Water Weight and Bloating With Hypothyroidism

Hypothyroidism can affect your weight.
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Hypothyroidism affects approximately 5 percent of persons in the United States older than 12, as noted in December 2012 medical practice guidelines published in the journal Thyroid. Hypothyroidism affects women more frequently than men and the likelihood of developing the condition increases with age.


Because thyroid hormones influence the activity of virtually all body tissues, hypothyroidism can cause a wide array of diverse symptoms. Water weight gain and bloating are two possible symptoms that can occur for several reasons, alone or in combination.

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Slow Stomach Emptying

Your digestive organs propel food through the gastrointestinal system via coordinated, involuntary rhythmic contractions. Hypothyroidism slows this propulsion, known as peristalsis.


One of the effects of this slowing is delayed stomach emptying, meaning it takes longer for food and beverages to pass from the stomach to the small intestine after eating. This delay can contribute to a sensation of abdominal bloating, particularly after meals.


The slowed peristalsis that occurs with hypothyroidism also affects the intestines. The prolonged time it takes for food and waste to move through the intestines frequently leads to constipation, a common symptom in people with hypothyroidism. The accumulation of stool in the colon caused by constipation is often accompanied by a sense of fullness and bloating of the abdomen.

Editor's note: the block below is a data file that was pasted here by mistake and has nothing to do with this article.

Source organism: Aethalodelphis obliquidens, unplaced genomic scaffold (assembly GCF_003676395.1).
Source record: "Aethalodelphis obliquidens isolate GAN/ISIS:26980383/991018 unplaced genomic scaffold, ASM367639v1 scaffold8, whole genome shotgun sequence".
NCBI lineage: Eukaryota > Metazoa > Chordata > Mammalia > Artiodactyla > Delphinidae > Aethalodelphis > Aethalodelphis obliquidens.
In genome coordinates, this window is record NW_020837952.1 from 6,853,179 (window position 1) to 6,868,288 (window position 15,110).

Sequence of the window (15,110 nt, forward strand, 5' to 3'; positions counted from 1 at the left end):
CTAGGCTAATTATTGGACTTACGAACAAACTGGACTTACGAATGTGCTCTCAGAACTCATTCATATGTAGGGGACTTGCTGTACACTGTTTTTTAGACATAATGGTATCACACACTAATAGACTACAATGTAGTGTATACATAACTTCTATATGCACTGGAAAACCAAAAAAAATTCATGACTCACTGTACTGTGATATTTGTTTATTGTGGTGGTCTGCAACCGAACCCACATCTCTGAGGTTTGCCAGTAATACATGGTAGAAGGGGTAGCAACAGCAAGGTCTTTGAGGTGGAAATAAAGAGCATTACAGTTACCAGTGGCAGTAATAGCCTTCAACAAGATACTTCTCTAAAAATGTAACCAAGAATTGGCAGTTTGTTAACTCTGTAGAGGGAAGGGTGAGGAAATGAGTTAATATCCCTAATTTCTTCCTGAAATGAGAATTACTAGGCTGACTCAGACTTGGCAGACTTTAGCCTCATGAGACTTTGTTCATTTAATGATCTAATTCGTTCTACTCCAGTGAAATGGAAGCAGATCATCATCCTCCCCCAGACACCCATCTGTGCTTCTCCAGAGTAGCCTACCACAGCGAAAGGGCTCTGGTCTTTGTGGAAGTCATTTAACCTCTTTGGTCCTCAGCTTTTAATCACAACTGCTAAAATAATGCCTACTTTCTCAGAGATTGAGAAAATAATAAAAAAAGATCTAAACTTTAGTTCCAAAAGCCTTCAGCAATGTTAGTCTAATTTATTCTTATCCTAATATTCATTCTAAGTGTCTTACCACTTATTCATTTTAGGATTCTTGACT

Salt and Water Retention

Hypothyroidism affects the kidneys in several ways, all of which contribute to salt and water retention with water weight gain. The blood filtering function of the kidneys decreases in people with low thyroid hormone levels, leading to a reduced ability to get rid of excess body water via the urine.

Additionally, hypothyroidism causes changes in hormone levels that provoke increased salt and water retention by the kidneys, further contributing to water weight gain. Finally, people with hypothyroidism appear to be more sensitive to dietary salt, as reported in an October 2011 review article published in the Indian Journal of Endocrinology and Metabolism.



Low thyroid hormone levels sometimes cause changes in the skin that lead to swelling, or edema. Edema caused by hypothyroidism is called myxedema or thyroid dermopathy. The fluid accumulation in the skin is thought to occur because of increased amounts of a chemical called hyaluronic acid.


This chemical pulls water into the skin, increasing its thickness and causing it to feel doughy. While the skin all over the body is typically affected, myxedema is often most noticeable in the face and hands. Thyroid dermopathy usually occurs only in people with severe hypothyroidism but can contribute to overall water weight gain.


Other Considerations and Next Steps

Thyroid hormone replacement medication is highly effective in reversing the symptoms of hypothyroidism. According to the American Thyroid Association, weight gain associated with hypothyroidism is typically about 5 to 10 pounds — most of which is water weight. This weight is usually lost with thyroid hormone replacement therapy.

See your doctor if you experience any signs or symptoms that might signal hypothyroidism. In addition to weight gain and bloating, these could include:


  • Feeling cold
  • Fatigue and/or weakness
  • Muscle and/or joint achiness
  • Forgetfulness and/or difficulty concentrating
  • Constipation
  • Hair loss or thinning
  • Dry skin
  • Irregular menstrual periods



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